The thirteen du Pont factors are:

(1) The similarity or dissimilarity of the marks in their entireties as to appearance, sound, connotation and commercial impression.
(2) The similarity or dissimilarity and nature of the goods or services as described in an application or registration or in connection with which a prior mark is in use.
(3) The similarity or dissimilarity of established, likely-to-continue trade channels.
(4) The conditions under which and buyers to whom sales are made, i.e. "impulse" vs. careful, sophisticated purchasing.
(5) The fame of the prior mark (sales, advertising, length of use).
(6) The number and nature of similar marks in use on similar goods.
(7) The nature and extent of any actual confusion.
(8) The length of time during and conditions under which there has been concurrent use without evidence of actual confusion.
(9) The variety of goods on which a mark is or is not used (house mark, "family" mark, product mark).
(10) The market interface between applicant and the owner of a prior mark:
(a) a mere "consent" to register or use.
(b) agreement provisions designed to preclude confusion, i.e. limitations on continued use of the marks by each party.
(c) assignment of mark, application, registration and good will of the related business.
(d) laches and estoppel attributable to owner of prior mark and indicative of lack of confusion.
(11) The extent to which applicant has a right to exclude others from use of its mark on its goods.
(12) The extent of potential confusion, i.e., whether de minimis or substantial.
(13) Any other established fact probative of the effect of use.[6]

In many instances, only a few of the categories will be applicable to the facts of the case before the TTAB.

Procedure to acquire a concurrent use registration

The procedures to acquire such a registration are set forth in the TBMP Chapter 1100. They are initiated when a concurrent use application is submitted to the USPTO, which will initiate a concurrent use proceeding to determine if the applicant is entitled to such registration. An existing application that has been denied registration because of a conflict with an existing mark may be converted into a concurrent use application against that existing mark. In either case, the applicant must assert that its mark was used in commerce before the owner of the existing registration, called the "senior registrant", had filed its own application for registration. The applicant must also demonstrate that the marks can both be used in their specific geographic areas without causing a likelihood of confusion.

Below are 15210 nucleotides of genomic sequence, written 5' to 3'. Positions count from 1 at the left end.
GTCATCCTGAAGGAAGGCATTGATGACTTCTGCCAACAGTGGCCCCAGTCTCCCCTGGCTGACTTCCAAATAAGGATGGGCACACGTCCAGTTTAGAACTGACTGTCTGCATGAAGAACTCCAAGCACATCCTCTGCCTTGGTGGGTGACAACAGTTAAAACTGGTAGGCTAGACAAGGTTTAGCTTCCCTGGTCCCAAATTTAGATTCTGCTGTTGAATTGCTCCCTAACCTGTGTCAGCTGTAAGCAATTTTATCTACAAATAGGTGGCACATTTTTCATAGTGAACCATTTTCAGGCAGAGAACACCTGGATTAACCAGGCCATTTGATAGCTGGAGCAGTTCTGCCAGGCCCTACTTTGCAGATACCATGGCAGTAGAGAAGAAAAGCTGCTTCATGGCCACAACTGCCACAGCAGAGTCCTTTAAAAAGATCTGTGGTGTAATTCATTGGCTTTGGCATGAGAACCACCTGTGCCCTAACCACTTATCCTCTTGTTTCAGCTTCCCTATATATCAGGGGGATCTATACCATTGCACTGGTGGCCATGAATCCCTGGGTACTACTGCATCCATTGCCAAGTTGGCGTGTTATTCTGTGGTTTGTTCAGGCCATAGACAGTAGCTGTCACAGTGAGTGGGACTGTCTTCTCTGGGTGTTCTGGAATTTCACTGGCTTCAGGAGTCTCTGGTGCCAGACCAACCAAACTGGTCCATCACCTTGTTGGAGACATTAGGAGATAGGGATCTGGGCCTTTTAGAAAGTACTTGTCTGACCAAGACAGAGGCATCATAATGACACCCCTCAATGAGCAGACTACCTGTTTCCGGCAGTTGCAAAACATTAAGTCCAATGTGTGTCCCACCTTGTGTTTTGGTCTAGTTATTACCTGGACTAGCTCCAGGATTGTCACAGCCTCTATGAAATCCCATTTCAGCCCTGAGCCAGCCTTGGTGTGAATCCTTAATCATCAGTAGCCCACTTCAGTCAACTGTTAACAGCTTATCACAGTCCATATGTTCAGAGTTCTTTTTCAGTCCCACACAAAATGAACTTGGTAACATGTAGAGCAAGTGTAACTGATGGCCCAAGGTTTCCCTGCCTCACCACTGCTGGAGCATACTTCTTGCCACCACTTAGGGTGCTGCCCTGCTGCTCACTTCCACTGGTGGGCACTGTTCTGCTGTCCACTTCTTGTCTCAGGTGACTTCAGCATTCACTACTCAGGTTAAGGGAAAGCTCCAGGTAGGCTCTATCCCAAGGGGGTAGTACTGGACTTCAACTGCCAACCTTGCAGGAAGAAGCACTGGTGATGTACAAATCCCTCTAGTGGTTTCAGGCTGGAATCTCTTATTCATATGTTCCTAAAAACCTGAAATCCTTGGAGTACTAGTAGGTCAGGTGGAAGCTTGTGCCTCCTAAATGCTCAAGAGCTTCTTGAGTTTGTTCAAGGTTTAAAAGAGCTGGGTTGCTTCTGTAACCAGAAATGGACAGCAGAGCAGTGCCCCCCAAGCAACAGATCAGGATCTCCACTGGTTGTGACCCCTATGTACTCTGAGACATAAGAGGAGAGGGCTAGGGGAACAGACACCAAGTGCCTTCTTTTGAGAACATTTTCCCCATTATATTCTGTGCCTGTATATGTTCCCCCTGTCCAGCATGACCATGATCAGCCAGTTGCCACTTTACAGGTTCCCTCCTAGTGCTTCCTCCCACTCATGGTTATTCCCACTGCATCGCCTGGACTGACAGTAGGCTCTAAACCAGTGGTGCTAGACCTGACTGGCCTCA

The USPTO will contact the senior registrant to inform that party of the claim against their mark. The proceeding in which the respective rights of the parties are determined is like a trial in which the applicant must submit evidence showing that the applicant had adopted the mark in good faith, that the applicant had adopted the mark prior to the senior registrant's date of registration, and that the confusion is not likely. The senior registrant may present evidence to the contrary, in order to prevent the loss of control over the use of the registered mark in the applicant's claimed territory. Both parties may take discovery in the form of requests for admission, interrogatories, requests for production, and depositions. As with a regular trial, the TTAB may be called upon to resolve disputes over whether discovery requests are overbroad, and whether discovery responses are inadequate.

The senior registrant in such a proceeding has ample incentive to oppose the grant of a concurrent use registration, because a registered trademark is presumed to apply throughout the entire United States. Thus, the grant of a concurrent use registration carves out some geographic territory from the senior registrant's exclusive control.

As 15 U.S.C. § 1052 (d) indicates, a concurrent use registration may also be issued "when a court of competent jurisdiction has finally determined that more than one person is entitled to use the same or similar marks in commerce." As a matter of right, the TTAB will issue such a registration pursuant to a court order that an applicant has the right to use its mark in certain geographic area. Where a court has issued such an order, a concurrent use proceeding is not needed, as evidence has already been taken in the court proceeding, and the rights of the parties have already been determined.